• Batting: Read aaaaaall about batting here. The batting world is big and wide and wonderful!

Irons & Starch

  • Irons: Before ironing, light fabric especially, double check the metal plate of your iron to make sure there is no gunk. I have accidentally marked up fabric because of a dirty iron. Try to avoid doing that at all costs...cause it super sucks. Rather than throwing your dirty iron off your third floor balcony, try cleaning it! I use this iron cleaner and so far so good.
  • Irons: I’ve owned expensive irons, and without fail, they all spit and sputter water when I try to use the steam function. So my conclusion? Get a spray bottle and never fill the water tank on your iron. 
  • Irons: Before ironing your seam to the side (which I waaaaay prefer to ironing seams open), set your seam. What this means is pressing the iron onto the flat seam so the fibers in the fabric set around the sewn seam. This makes for crisper, flatter looking seams.
  • Starch: (For an in depth article on starch, visit this post.) I only use starch if I absolutely have to because starch and water can stretch fabric. Situations when I would use starch would be: sewing curves and sewing intricate blocks that need to lay flat for accuracy. 

Leave a comment if you have any sewing advice you'd like to add! xo

23 thoughts on “Sewing Advice for Quilters by a Quilter

  1. Alysha says:

    Love these tips and products! Thank you for sharing. My favorite fabric store is Material Chaos on Etsy! I love it because it’s in my house, and run by a handsome guy. 🙂 We are a new shop, but stocking up quickly with more modern and bright prints.

    • Suzy says:

      Sounds awesome! I’m compiling a list of online fabric stores and I will be sure to add yours to it. Let me know if you have a blurb you want me to add to the shop description.

  2. Jody says:

    Olie and Evie is a great etsy shop for moda precuts and yardage. Great prices and customer service. Ladybelle fabric is another awesome moda shop. Both carry a little c+s, and art gallery but, for those manufacturers, my favorite shop is llama fabrics in NY (also in etsy). 90% of my fabric purchases are made at this 3 shops. All have awesome owners, service, shipping and prices! ????

  3. Sophie says:

    Love Bloomerie Fabrics! They have primo cotton yardage, solids, pre-cuts, FQs, organics. Nothing but cool sewing stuff. And they ship super-fast with freebies to boot.

  4. Teresa says:

    I really enjoyed your blog post, especially since my quilting and sewing experience aren’t at the top either. But like you, I am always researching.

    My favorite shop is mine – Sew Organic Fabric – an online modern, organic fabric shop.

    We specialize in quilt kits and are just starting to curate bundles. We are pretty new but with help from my awesome quilter mom the website is starting to look amazing. Thanks for the opportunity to be on your list.

  5. Kim says:

    I’ve been sewing bags for several years, but just got the itch to try a quilt. My plan is to start with a super simple design and maybe work my way up to more complex. My grandma was a huge quilter and did them all by hand! Thanks for this post!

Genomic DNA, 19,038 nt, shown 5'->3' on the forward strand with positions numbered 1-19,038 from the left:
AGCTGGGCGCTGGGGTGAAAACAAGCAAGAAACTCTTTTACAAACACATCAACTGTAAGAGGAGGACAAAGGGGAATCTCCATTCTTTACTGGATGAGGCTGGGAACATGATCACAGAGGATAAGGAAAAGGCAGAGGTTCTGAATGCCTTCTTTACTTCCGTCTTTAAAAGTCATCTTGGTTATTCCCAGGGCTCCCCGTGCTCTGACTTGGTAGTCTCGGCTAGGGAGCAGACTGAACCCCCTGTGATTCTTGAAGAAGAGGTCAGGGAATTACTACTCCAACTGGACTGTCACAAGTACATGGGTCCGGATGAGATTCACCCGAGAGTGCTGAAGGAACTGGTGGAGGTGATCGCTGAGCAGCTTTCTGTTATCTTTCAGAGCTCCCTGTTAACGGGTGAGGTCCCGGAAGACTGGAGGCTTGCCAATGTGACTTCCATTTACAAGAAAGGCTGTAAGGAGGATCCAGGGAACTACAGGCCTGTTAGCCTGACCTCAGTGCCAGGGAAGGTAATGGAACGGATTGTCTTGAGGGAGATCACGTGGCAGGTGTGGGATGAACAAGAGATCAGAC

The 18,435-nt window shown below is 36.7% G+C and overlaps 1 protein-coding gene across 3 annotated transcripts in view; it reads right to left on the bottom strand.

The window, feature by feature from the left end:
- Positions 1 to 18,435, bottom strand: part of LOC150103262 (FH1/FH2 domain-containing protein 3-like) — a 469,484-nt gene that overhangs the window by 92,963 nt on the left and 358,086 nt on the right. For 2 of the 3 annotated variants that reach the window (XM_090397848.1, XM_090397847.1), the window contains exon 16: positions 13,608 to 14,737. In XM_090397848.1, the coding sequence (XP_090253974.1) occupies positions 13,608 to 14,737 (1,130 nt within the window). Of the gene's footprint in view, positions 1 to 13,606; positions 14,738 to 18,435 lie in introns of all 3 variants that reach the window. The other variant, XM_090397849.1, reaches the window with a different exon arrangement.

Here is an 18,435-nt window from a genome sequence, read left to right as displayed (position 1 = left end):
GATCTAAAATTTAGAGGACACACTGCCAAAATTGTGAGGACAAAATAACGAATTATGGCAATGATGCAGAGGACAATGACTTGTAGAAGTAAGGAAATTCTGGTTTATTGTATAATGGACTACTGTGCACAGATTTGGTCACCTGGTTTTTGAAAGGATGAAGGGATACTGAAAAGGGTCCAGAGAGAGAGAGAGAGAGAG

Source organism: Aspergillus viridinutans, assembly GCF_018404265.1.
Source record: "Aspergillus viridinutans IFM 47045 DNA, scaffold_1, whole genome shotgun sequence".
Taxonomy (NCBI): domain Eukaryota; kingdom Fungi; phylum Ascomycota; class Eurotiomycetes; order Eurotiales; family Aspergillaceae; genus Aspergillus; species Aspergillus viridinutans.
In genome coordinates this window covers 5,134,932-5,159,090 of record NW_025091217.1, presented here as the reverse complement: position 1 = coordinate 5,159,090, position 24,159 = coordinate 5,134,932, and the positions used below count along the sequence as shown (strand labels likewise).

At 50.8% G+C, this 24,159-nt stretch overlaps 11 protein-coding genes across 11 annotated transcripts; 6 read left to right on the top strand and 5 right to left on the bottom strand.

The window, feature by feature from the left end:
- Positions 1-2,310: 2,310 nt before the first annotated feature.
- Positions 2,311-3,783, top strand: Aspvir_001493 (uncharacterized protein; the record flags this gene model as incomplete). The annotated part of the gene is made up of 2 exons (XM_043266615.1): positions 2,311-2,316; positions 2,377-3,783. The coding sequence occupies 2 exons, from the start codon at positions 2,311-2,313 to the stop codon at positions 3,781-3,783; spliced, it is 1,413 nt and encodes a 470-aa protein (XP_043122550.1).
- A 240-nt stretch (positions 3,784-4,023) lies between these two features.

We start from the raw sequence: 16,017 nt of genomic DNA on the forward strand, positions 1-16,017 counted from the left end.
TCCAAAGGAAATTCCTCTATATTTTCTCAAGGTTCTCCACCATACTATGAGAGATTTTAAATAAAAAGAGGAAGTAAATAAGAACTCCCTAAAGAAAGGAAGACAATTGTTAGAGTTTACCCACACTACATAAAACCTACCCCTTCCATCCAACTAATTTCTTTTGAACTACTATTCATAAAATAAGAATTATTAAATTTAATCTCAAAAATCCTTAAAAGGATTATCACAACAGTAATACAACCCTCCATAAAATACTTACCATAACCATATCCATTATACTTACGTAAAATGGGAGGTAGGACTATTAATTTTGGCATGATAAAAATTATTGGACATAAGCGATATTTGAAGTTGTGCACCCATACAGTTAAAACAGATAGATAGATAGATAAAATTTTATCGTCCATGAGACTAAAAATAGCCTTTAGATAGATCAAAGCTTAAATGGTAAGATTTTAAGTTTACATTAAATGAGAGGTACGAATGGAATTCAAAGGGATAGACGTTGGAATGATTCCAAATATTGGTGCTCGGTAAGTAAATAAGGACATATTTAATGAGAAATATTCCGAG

6. JulieAnn says:

    I also use Hawthorne Threads. I really want to try their in-house fabrics, but at $13.00 a yard they are just not in my price range. (And never on sale!) The rest of their fabrics are reasonably priced. They also have a great newsletter.

    Does anyone else use the digitally-printed fabrics?

  7. Jade Brunet says:

    Thank you for providing this sewing advice for quilters. It is interesting to learn that you like to use the regular universal 70/10 needle for stitching quilt blocks. Something else to consider would be to refer to the manual with other questions if they arise.

  8. Dara says:

    What a wonderful site and IG feed! You are very generous with this great help. I’m a grandma but a beginner quilter. Having lots of fun!

  9. Dian says:

    I have a design I’ve made that’s an unconventional quilt but need to know fabric amount to buy, how do I calculate it? I can send you a picture of quilt design it need it

    • Suzy Quilts says:

      The easiest way for you is to grab some graph paper and map out how you will be cutting basic fabric assuming that it’s 42″ wide. Once you have an idea, tack on an extra 1/2 yd. to be safe.

  10. Cindy says:

    Do you have an easy way to figure how much fabric to purchase for the back of your
    quilt? I am using a pattern but added blocks so am not sure how much to add, My finished top will be 72 by 84 inches. Would you sew the pieces together vertically or horizontal?

  11. Viggo Crowe says:

    I really appreciate your touching on how you really need to avoid washing pre-cut fabrics. My spouse and I are trying to make some blankets this year and we need to get the right fabrics. I’ll be sure to use your advice when we are shopping at the store again.